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US Republicans: Capitol siege 'legitimate' discourse

February 5, 2022

The party censured two lawmakers for joining the investigation and former Vice President Mike Pence said Donald Trump was "wrong" to think he could overturn the election.

A supporter of President Donald Trump carries a Confederate battle flag on the second floor of the U.S. Capitol
Events on Jan. 6 at the US Capitol are deeply divides in the Republican PartyImage: Mike TheilerREUTERS

Republicans on Friday described the deadly riot at the US Capitol and events that led to it as "legitimate political discourse."

It censured two of its lawmakers, Liz Cheney and Adam Kinzinger, for investigating the attempted insurrection.

The Republican National Committee (RNC) meeting in Salt Lake City, accused them of helping to persecute "ordinary citizens engaged in legitimate political discourse."

On January 6, last year, a mob stormed the Capitol building to halt the confirmation of President Joe Biden's election victory.

Former President Donald Trump's claims of election fraud fueled the mob. Five people died, and over 130 police officers were injured.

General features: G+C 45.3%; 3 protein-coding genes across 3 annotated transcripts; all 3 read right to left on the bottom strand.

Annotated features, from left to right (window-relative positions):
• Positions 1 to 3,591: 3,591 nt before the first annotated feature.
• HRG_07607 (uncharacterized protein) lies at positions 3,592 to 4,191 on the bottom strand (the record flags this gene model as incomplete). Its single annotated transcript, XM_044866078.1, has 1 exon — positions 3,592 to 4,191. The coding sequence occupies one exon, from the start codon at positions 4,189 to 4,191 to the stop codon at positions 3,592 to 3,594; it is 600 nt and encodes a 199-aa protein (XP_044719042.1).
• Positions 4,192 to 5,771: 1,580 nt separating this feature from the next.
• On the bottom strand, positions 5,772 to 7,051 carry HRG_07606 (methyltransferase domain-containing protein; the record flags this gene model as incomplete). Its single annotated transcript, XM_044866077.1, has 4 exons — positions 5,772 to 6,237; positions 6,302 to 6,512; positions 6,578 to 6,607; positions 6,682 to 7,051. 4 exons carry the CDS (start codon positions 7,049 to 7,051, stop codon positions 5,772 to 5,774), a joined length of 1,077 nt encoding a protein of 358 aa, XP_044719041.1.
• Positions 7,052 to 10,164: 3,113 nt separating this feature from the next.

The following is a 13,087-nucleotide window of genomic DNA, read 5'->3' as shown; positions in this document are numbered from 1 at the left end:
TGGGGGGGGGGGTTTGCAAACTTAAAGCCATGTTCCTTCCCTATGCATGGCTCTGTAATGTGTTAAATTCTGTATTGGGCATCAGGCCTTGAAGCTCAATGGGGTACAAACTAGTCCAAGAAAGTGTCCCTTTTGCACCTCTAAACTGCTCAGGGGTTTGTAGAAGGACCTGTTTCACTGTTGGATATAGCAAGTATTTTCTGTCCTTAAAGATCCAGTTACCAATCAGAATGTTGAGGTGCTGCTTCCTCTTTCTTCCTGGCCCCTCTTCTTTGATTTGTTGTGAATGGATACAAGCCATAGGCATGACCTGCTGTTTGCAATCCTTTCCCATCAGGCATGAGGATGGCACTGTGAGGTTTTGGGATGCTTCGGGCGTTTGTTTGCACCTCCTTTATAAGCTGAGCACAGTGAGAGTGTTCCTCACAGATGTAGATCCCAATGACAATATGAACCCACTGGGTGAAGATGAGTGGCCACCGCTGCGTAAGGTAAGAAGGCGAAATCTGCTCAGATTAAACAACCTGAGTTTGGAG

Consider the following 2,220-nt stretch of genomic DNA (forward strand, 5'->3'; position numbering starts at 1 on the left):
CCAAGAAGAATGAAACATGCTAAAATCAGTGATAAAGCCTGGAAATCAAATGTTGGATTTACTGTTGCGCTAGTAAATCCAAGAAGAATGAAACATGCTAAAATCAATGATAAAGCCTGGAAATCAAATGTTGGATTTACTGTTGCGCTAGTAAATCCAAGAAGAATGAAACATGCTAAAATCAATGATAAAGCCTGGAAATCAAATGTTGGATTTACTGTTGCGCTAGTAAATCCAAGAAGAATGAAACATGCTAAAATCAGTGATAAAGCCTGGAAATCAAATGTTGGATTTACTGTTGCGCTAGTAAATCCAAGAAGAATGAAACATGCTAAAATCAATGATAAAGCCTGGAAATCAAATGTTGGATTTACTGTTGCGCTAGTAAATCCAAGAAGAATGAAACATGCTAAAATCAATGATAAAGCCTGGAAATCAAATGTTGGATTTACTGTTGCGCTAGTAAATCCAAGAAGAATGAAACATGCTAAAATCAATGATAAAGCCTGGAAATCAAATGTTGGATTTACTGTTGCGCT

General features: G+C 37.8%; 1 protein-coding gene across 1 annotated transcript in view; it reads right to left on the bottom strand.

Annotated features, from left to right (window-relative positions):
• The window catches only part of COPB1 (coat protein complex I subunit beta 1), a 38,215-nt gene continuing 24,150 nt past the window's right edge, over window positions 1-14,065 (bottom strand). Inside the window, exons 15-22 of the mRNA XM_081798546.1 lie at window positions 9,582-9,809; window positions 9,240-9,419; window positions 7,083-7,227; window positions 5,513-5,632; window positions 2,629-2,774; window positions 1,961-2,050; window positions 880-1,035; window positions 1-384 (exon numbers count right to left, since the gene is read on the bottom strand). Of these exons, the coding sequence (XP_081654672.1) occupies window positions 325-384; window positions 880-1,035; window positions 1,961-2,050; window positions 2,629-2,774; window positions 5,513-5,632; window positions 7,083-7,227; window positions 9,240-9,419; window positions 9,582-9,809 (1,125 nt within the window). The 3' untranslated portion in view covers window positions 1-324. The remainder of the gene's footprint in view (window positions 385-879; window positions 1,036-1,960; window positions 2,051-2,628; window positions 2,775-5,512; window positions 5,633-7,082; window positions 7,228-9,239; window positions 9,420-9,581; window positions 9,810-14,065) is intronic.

"Liz Cheney and Adam Kinzinger crossed a line. They chose to join Nancy Pelosi in a Democrat-led persecution of ordinary citizens who engaged in legitimate political discourse that had nothing to do with violence at the Capitol," RNC Chair Ronna McDaniel said, trying to clarify the statement later.

She "condemned violence on both sides of the aisle."

Cheney posted a video on Twitter showing the violent clashes between rioters and the police, saying it was not "legitimate political discourse."

Pence rebukes Trump

At a separate event, Mike Pence, Trump's vice-president, said the former president was "wrong" to claim that Pence could have overturned the results of the 2020 presidential election.

"I had no right to overturn the election," Pence told the conservative Federalist Society in Florida.

Former US  Vice President Mike Pence speaks at the Federalist Society
Pence said Trump was 'wrong' to suggest he had the right to overturn the electionImage: M. Dowell/Lake Buena Vista Sentinel /AP/picture alliance

Trump said Sunday Pence could have "overturned" the 2020 presidential election on Jan. 6, when he presided over the certification process in Congress.

Pence shot back and said: "Frankly, there is almost no idea more un-American than the notion that any one person could choose the American President."

"Under the Constitution, I had no right to change the outcome of our election. And Kamala Harris will have no right to overturn the election when we beat them in 2024," he said.

The audience applauded Pence's line about beating the Democrats in the upcoming presidential election but remained silent when Pence said earlier that "Trump is wrong."

lo/aw (AP, AFP, Reuters)